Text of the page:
Migration to the new ISO 45001 standards keeps your business’ OH&S practices up to date.

Effective occupational health and safety standards should be an issue that all employers are concerned about. The benefits of an OH&S compliant workplace are many: Not only does it demonstrate to staff that your organisation is committed to protecting their physical and mental wellbeing of employees, which is conducive to a product work environment, it fulfills the business’ regulatory, legal, and social requirements. It demonstrates to the community that your organisation cares about the wellbeing of its staff, and has taken active steps to ensure the health and safety of everyone onsite. However, developing effective workplace health and safety practices is an ongoing process, requiring an internal audit of the business’ OH&S practices to ensure that its practices continue to meet industry OH&S standards.

This is due to regulatory, industry and legal bodies often changing their occupational health and safety rules and guidelines, to ensure that they are in-line with social, industry, and legal occupational health and safety amendments. What this means for companies is that even if they undertook an occupational health and safety review awhile back, they need to continually check their OH&S systems to ensure that they continue to meet industry compliance, and that regulatory changes has not made some of their OH&S practices outdated.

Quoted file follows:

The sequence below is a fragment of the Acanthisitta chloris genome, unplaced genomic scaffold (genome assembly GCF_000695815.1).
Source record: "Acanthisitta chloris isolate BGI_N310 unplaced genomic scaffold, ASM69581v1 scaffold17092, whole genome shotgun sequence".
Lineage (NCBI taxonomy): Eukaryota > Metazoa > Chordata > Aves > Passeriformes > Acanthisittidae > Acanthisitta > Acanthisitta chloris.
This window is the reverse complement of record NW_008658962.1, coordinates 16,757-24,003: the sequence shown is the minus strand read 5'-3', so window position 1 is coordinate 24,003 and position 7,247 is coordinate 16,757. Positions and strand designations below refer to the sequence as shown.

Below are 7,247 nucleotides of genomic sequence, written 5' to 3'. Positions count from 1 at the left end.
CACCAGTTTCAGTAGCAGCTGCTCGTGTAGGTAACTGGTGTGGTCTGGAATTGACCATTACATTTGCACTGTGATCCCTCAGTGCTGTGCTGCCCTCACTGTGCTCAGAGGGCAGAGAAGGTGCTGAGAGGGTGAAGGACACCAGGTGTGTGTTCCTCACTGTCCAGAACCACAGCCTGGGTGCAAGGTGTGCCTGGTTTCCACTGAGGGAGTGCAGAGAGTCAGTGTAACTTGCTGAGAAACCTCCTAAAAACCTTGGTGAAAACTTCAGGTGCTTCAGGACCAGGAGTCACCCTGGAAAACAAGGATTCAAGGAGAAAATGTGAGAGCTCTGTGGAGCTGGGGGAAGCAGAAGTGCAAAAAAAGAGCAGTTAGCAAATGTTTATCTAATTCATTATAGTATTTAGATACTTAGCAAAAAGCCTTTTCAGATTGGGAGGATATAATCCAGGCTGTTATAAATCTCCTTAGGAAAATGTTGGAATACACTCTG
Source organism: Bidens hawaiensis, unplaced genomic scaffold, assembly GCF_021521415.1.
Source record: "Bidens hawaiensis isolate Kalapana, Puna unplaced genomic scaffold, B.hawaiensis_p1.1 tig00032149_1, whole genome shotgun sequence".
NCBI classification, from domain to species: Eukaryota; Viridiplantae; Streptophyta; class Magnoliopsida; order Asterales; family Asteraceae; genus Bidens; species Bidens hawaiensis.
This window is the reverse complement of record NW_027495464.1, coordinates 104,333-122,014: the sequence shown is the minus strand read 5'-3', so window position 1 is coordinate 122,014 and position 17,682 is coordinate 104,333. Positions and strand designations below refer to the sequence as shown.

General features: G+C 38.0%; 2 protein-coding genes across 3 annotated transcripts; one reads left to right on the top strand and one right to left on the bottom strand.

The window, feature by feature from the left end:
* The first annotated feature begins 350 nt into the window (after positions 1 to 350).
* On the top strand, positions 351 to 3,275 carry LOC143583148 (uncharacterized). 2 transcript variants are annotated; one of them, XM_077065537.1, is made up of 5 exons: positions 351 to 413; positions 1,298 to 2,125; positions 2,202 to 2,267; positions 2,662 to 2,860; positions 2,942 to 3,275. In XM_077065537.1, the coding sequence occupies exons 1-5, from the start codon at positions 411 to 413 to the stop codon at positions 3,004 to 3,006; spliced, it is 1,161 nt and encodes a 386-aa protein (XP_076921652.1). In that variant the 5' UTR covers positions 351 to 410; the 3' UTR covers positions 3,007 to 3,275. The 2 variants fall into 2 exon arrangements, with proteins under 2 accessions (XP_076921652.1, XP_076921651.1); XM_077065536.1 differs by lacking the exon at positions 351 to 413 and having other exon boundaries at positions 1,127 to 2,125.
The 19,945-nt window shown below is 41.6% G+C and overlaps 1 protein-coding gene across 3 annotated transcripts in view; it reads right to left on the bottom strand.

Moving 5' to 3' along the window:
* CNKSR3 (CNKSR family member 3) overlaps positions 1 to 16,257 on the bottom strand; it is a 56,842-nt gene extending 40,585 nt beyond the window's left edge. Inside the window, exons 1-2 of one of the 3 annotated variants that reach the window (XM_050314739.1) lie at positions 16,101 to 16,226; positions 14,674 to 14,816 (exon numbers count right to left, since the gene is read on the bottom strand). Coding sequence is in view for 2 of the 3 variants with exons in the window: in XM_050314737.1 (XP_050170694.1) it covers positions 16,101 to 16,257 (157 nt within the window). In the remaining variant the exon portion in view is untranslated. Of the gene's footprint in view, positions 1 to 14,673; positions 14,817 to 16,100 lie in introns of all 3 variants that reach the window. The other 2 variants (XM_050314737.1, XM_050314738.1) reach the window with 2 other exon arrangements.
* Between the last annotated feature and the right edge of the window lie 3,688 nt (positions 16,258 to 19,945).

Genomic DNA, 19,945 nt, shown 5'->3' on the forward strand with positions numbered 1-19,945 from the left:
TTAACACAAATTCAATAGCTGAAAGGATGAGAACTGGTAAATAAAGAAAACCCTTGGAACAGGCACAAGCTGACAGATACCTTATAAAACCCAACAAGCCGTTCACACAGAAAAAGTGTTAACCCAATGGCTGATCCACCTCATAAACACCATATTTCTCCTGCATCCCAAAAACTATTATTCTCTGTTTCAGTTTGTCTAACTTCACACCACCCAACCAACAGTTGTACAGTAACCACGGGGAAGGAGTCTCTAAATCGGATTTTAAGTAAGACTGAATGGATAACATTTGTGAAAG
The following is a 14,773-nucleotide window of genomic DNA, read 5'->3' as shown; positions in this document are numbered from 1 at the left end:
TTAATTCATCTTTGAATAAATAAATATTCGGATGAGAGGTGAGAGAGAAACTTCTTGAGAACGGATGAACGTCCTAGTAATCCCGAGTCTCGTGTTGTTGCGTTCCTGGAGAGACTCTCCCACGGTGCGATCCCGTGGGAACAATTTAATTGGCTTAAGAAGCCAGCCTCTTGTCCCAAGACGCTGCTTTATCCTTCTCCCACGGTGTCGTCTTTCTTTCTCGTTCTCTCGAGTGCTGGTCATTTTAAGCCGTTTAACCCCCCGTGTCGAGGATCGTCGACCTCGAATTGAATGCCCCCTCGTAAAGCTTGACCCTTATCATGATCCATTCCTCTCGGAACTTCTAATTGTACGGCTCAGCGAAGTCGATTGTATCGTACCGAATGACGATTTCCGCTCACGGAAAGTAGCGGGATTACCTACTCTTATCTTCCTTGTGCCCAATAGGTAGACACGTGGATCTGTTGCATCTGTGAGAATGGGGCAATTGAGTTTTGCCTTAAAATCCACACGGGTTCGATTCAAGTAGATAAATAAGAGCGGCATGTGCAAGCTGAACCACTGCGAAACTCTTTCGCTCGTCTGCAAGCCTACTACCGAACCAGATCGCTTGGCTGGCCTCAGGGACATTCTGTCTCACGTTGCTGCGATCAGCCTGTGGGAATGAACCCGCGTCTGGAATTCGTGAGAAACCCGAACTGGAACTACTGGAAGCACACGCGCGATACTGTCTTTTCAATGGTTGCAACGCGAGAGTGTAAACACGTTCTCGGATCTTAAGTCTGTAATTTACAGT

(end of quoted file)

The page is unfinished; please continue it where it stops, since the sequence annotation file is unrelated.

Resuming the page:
An internal OH&S audit demonstrates a commitment to safety

There have been some significant changes to OH&S standards and regulations over the past year. New workplace health and safety concerns have led to shifts in both national and international OH&S standards. To ensure that workplaces are well-briefed on new OH&S guidelines, and implement them across their worksites, they should consider undergoing an internal audit of all their OH&S practices, and then implementing an Occupational Health and Safety Management System, in accordance with an internationally certified workplace health and safety standard.

The previous workplace health and safety guidelines, the national AS/NZS 4801 and the international OHSAS 18001 standards, have been phased out in favour of the International Organisation for Standardization’s ISO 45001:2018 OH&S standards. What this means for business’ that were certified to these old standards, is that to retain their OH&S certifications they must migrate to the ISO 45001 standards by July 13, 2023. However, to make the transition as smooth and seamless as possible, it is advised that organisations begin the migration at their earliest convenience.

In order to make the transition as easy as possible, the ISO 45001 standards can build upon your existing OH&S systems, ascertain what is working effectively and what is not, and simply address the OH&S weak points in your existing systems, fine-tuning them to ensure ISO 45001 compliance. This is done by conducting an initial gap analysis of your current OH&S systems, to gauge where it is at now, and then work out what steps need to be taken to make it ISO 45001 compliant. This means that your business will not have to implement an entirely new OH&S system, but rather build on the strengths of its existing one to make it ISO 45001 compliant.